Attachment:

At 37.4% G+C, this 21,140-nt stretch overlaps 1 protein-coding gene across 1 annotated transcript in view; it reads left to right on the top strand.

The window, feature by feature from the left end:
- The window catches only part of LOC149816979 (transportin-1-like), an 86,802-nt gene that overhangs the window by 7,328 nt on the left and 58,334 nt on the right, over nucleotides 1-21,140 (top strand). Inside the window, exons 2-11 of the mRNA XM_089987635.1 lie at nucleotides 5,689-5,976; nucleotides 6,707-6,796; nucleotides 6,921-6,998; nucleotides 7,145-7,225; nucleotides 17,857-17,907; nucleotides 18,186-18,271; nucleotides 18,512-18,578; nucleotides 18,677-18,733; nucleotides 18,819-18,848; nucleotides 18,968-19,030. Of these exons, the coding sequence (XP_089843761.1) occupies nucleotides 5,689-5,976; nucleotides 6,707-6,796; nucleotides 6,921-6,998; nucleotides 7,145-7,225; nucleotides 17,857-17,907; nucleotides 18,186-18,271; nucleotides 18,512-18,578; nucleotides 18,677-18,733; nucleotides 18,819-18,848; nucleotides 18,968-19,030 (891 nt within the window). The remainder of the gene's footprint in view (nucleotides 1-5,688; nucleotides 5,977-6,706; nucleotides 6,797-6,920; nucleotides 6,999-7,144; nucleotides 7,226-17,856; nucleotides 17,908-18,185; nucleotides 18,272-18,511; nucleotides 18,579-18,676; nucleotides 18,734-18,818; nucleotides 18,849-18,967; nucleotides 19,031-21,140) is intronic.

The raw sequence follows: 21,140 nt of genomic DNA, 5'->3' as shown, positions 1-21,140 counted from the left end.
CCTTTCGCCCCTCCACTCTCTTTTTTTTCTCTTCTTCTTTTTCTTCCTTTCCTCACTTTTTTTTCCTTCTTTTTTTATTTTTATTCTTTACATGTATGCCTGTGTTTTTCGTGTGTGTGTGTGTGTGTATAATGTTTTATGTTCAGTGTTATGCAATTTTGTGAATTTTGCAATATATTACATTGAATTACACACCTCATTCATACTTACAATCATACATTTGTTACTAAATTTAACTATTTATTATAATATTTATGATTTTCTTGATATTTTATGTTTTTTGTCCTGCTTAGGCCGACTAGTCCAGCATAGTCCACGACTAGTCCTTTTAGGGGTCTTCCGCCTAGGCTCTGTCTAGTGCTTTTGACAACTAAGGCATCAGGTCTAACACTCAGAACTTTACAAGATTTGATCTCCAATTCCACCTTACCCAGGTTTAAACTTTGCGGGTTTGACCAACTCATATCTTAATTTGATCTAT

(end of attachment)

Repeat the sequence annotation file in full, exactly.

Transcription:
At 37.4% G+C, this 21,140-nt stretch overlaps 1 protein-coding gene across 1 annotated transcript in view; it reads left to right on the top strand.

The window, feature by feature from the left end:
- The window catches only part of LOC149816979 (transportin-1-like), an 86,802-nt gene that overhangs the window by 7,328 nt on the left and 58,334 nt on the right, over nucleotides 1-21,140 (top strand). Inside the window, exons 2-11 of the mRNA XM_089987635.1 lie at nucleotides 5,689-5,976; nucleotides 6,707-6,796; nucleotides 6,921-6,998; nucleotides 7,145-7,225; nucleotides 17,857-17,907; nucleotides 18,186-18,271; nucleotides 18,512-18,578; nucleotides 18,677-18,733; nucleotides 18,819-18,848; nucleotides 18,968-19,030. Of these exons, the coding sequence (XP_089843761.1) occupies nucleotides 5,689-5,976; nucleotides 6,707-6,796; nucleotides 6,921-6,998; nucleotides 7,145-7,225; nucleotides 17,857-17,907; nucleotides 18,186-18,271; nucleotides 18,512-18,578; nucleotides 18,677-18,733; nucleotides 18,819-18,848; nucleotides 18,968-19,030 (891 nt within the window). The remainder of the gene's footprint in view (nucleotides 1-5,688; nucleotides 5,977-6,706; nucleotides 6,797-6,920; nucleotides 6,999-7,144; nucleotides 7,226-17,856; nucleotides 17,908-18,185; nucleotides 18,272-18,511; nucleotides 18,579-18,676; nucleotides 18,734-18,818; nucleotides 18,849-18,967; nucleotides 19,031-21,140) is intronic.

The raw sequence follows: 21,140 nt of genomic DNA, 5'->3' as shown, positions 1-21,140 counted from the left end.
CCTTTCGCCCCTCCACTCTCTTTTTTTTCTCTTCTTCTTTTTCTTCCTTTCCTCACTTTTTTTTCCTTCTTTTTTTATTTTTATTCTTTACATGTATGCCTGTGTTTTTCGTGTGTGTGTGTGTGTGTATAATGTTTTATGTTCAGTGTTATGCAATTTTGTGAATTTTGCAATATATTACATTGAATTACACACCTCATTCATACTTACAATCATACATTTGTTACTAAATTTAACTATTTATTATAATATTTATGATTTTCTTGATATTTTATGTTTTTTGTCCTGCTTAGGCCGACTAGTCCAGCATAGTCCACGACTAGTCCTTTTAGGGGTCTTCCGCCTAGGCTCTGTCTAGTGCTTTTGACAACTAAGGCATCAGGTCTAACACTCAGAACTTTACAAGATTTGATCTCCAATTCCACCTTACCCAGGTTTAAACTTTGCGGGTTTGACCAACTCATATCTTAATTTGATCTAT